Understanding the Internet
Paraphrasing the definition of the Internet; “The Internet is the global system of interconnected computer networks that use the Internet protocol suite (TCP/IP) to link devices worldwide. It is a network of networks that consists of private, public, academic, business, and government networks of local to global scope, linked by a broad array of electronic, wireless, and optical networking technologies.” https://en.wikipedia.org/wiki/Internet
There are two principal naming conventions on the Internet, the Internet Protocol Address (IP address) and the Domain Name System (DNS). The IP address links networks much like a phone number can reach another phone number. An IP address even looks like a phone number, for example; 184.108.40.206 is an IP address for a virtual private network. Domain names are designed for use by people to easily remember the “address” of an IP. In the example listed above, the domain name for the IP address is vyprvpn.com. Most web browsers display the uniform resource locator (URL) of a web page above the page in an address bar. URIs symbolically identifies the address of a web server or database. The URL is commonly referred to as the domain name of a website. A typical URL could look like (http://www.example.com/index.html), which indicates a protocol (http), a server hostname (www.example.com), and a web page or file name (index.html).
Many people use the terms “Internet” and “World Wide Web” interchangeably, but the two terms are not synonymous. It is common for people to say they are “online” or use “the Internet” when they are actually using a web browser to view a website, which is a collection of web pages. The Internet is a global set of web pages, documents, images, computer data, including graphics, sounds, text, video, multimedia and interactive content and other resources, logically interrelated by hyperlinks and referenced with Uniform Resource Identifiers (URIs) or domain names.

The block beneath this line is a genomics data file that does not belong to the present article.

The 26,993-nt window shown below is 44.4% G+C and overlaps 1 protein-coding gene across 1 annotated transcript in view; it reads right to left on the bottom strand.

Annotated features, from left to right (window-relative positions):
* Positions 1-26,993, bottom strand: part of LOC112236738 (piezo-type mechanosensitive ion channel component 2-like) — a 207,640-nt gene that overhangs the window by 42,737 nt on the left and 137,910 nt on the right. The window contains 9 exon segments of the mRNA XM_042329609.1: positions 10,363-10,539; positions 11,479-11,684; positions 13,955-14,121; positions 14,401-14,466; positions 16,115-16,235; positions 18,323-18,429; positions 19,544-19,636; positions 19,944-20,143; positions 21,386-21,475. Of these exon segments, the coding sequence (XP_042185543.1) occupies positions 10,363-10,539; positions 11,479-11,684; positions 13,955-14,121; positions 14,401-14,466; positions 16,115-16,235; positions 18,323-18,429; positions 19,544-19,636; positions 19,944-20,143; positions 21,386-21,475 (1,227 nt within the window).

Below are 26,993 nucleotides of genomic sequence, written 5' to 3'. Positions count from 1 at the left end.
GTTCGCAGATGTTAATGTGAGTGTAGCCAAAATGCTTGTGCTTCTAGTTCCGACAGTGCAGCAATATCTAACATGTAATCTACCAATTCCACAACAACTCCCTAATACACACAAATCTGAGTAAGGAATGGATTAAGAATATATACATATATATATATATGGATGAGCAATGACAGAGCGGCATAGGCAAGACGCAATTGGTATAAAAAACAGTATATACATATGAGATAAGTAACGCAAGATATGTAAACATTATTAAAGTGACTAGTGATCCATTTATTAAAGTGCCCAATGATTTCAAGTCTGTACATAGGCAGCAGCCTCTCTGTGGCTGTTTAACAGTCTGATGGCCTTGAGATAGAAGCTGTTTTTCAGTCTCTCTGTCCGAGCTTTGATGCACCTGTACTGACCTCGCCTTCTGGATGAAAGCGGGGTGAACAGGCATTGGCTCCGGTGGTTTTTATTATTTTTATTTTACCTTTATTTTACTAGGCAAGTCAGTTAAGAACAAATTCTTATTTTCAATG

With the advent of software tools readily available, publishing a web page, a blog, or building a website involves little initial expense and many free services are also available. Most professional businesses require a web presence to succeed today. Publishing and maintaining large, professional websites with attractive, diverse and up-to-date information is remains a difficult and expensive proposition. With the high frequency of changes to search engines, the advent of mobile devices and the numerous code bases in use today, the most successful legal websites require daily updating and maintenance.
The Internet Is Bigger Than Google
Google as a search engine is at its base level nothing more than a database of people, places and things. In this digital space, the common technical term for people, places, and things is entities. Google is an entity library that currently uses artificial intelligence and machine learning to provide the best user experience. Even with the best design, the best graphics and the best content on a website, without pro-active Internet marketing, a website by itself is nothing more than a “book” on a shelf. If you think of a website as a “book” within the Google library, the objective of internet marketing is to move the “book” onto the best sellers list for that particular category. The website and the domain have no value until the site attracts an audience. Domain value increases as audience and authority grows over time. This is where Internet marketing comes into play.